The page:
MySQL: Replacing URL Escape Sequences

Sep 26, 2008 / By Augusto Bott


So you want to store URLs in MySQL, and the URLs have those annoying %20%27%7C%26%5E%2B%2D%25 symbols? And you want to be able to show your users some kind of human-readable information. You might want to consider using this trick. Take this list of commonly escaped characters as an example:

%20 - space
%27 - '
%7C - |
%26 - &
%5E - ^
%2B - +
%2D - -
%25 - %

So, how about we do some search’n’replace on that?

mysql> SET @url:='%20%27%7C%26%5E%2B%2D%25';
Query OK, 0 rows affected (0.00 sec)

mysql> SELECT @url as original,
    ->        @test,'%20',' '),
    ->        '%27','\''),
    ->        '%7C','|'),  -- REPLACE() is case sensitive
    ->        '%7c','|'),  -- so we have 
    ->        '%26','&'),
    ->        '%5E','^'),
    ->        '%5e','^'),  -- to repeat 
    ->        '%2D','-'),
    ->        '%2d','-'),  -- ourselves
    ->        '%2B','+'),
    ->        '%2b','+'),  -- sometimes
    ->        '%25','%') as replaced;
| original                 | replaced |
| %20%27%7C%26%5E%2B%2D%25 |  '|&^+-% | 
1 row in set (0.01 sec)


We can easily turn this into a function:

Query OK, 1 row affected (0.03 sec)

mysql> USE foo;
Database changed
mysql> CREATE FUNCTION url_replace 
    -> (url VARCHAR(1024))
    -> RETURNS VARCHAR(1024)
    -> BEGIN
    ->        @test,'%20',' '),
    ->        '%27','\''),
    ->        '%7C','|'),
    ->        '%7c','|'),
    ->        '%26','&'),
    ->        '%5E','^'),
    ->        '%5e','^'),
    ->        '%2D','-'),
    ->        '%2d','-'),
    ->        '%2B','+'),
    ->        '%2b','+'),
    ->        '%25','%');
    -> END$$
Query OK, 0 rows affected (0.02 sec)

mysql> DELIMITER ;

mysql> SELECT url_replace('%20%27%7C%26%5E%2B%2D%25') as bar;
| bar      |
|  '|&^+-% | 
1 row in set (0.00 sec)


I hope this is useful to you guys. Cheers!

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5 Responses to “MySQL: Replacing URL Escape Sequences”

  • Hi!

    It’s a nice try, but I don’t think this covers all cases. Lookhere (rfc 1738):

    “…octets may be encoded by a character triplet consisting of the character “%” followed by the two hexadecimal digits…


    Octets must be encoded if they have no corresponding graphic character within the US-ASCII coded character set, if the use of the corresponding character is unsafe, or if the corresponding character is reserved for some other interpretation within the particular URL scheme.

    So, this basically says that *any* character may be encoded, and that some *must* be encoded. So in order to do it right, you actually have to decode every occurrence of %HH.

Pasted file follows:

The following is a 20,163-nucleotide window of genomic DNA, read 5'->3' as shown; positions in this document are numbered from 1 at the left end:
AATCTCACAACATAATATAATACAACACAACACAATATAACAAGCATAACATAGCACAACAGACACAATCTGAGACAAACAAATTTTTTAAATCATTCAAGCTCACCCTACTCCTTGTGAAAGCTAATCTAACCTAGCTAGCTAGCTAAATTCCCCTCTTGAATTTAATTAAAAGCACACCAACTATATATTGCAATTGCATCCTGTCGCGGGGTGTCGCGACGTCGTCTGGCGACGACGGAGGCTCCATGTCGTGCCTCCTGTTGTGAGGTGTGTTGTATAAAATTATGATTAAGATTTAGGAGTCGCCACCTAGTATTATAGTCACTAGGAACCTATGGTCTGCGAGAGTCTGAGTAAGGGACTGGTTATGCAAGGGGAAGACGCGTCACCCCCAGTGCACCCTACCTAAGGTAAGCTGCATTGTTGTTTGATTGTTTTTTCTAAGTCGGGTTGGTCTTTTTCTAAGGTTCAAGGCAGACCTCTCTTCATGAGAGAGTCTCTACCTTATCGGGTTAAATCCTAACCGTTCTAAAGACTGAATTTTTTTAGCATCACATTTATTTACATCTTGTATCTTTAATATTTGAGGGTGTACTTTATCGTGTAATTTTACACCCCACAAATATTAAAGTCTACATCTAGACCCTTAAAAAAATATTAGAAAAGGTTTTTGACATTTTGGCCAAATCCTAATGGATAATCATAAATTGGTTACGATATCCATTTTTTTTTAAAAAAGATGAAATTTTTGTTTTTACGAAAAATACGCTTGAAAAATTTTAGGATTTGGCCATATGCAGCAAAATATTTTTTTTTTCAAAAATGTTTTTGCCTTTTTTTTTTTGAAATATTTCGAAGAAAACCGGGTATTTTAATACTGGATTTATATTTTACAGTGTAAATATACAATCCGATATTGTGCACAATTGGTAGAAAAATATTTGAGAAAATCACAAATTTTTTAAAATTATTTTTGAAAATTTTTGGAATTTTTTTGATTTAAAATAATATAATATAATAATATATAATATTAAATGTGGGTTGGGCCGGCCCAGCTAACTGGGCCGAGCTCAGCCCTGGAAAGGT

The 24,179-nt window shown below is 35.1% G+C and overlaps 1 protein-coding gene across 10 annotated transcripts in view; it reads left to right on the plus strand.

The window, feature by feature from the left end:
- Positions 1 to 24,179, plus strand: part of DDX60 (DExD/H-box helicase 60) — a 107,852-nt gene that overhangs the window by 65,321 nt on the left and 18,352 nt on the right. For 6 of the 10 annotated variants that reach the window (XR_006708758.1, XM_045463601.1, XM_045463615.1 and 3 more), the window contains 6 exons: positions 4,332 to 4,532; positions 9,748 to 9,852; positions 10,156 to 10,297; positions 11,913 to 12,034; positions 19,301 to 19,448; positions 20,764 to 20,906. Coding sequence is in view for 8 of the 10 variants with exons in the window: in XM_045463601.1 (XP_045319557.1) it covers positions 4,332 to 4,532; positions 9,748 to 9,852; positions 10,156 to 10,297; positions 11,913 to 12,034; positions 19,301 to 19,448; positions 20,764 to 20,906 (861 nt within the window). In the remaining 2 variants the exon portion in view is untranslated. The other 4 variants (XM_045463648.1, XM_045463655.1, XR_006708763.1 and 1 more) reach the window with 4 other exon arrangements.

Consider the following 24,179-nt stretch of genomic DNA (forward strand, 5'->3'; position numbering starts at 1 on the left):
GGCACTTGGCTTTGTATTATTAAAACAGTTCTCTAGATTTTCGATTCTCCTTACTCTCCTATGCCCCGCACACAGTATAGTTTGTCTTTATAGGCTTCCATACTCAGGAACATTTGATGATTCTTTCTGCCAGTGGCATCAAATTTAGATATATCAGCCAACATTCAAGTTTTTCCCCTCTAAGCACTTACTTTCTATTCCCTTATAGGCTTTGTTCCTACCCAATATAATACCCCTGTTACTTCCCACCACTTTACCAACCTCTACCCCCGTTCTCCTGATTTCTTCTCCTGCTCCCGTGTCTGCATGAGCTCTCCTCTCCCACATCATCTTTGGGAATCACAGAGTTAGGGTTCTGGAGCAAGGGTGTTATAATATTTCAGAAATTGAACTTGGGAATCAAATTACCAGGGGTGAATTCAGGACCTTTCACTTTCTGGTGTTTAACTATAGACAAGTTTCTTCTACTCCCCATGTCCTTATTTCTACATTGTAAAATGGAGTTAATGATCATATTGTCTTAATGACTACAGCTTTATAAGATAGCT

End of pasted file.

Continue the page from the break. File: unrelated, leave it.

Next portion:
In addition, (can’t find which RFC that is), the space character (ascii 32) maybe encoded as +

    As far as I can see the only way to do this reliably and correct is to loop over all characters. Ugly, slow…but correct. So I guess I would recommend everybody to deal with this in the application before putting it into the db. That, or write a UDF (for performance reasons).

    kind regards,
    Roland Bouman

  • Augusto Bott says:


    Thanks for your feedback! Indeed, replacing every occurrence of %HH is a requirement for full compliance (as well as parsing correctly the space character). This snippet is an (incomplete) example.


  • Websurfer says:

    Yes not complete. The example as given doesn’t parse in MySQL.

  • I recently wanted to replace a string within MySQL on the fly, but the field could contain 2 items. So I wrapped a REPLACE() within a REPLACE(), such as:

    REPLACE(REPLACE(field_name, “what we are looking for”, “replace first instance”), “something else we are looking for”, “replace second instance”)

    This is the syntax I used to detect a boolean value:

    REPLACE(REPLACE(field, 1, “Yes”), 0, “No”)

    Hope this helps!

  • Christophe says:

    It is a bit heavy. In my case, I put a REPLACE() within a CONCAT_WS() so I can browse all my field within a same space. One level of REPLACE() works fine but as soon as I add a second REPLACE(), it crash. could it be posssible to do a PHP function to use within the CONCAT_WS() to works like a REPLACE() ?

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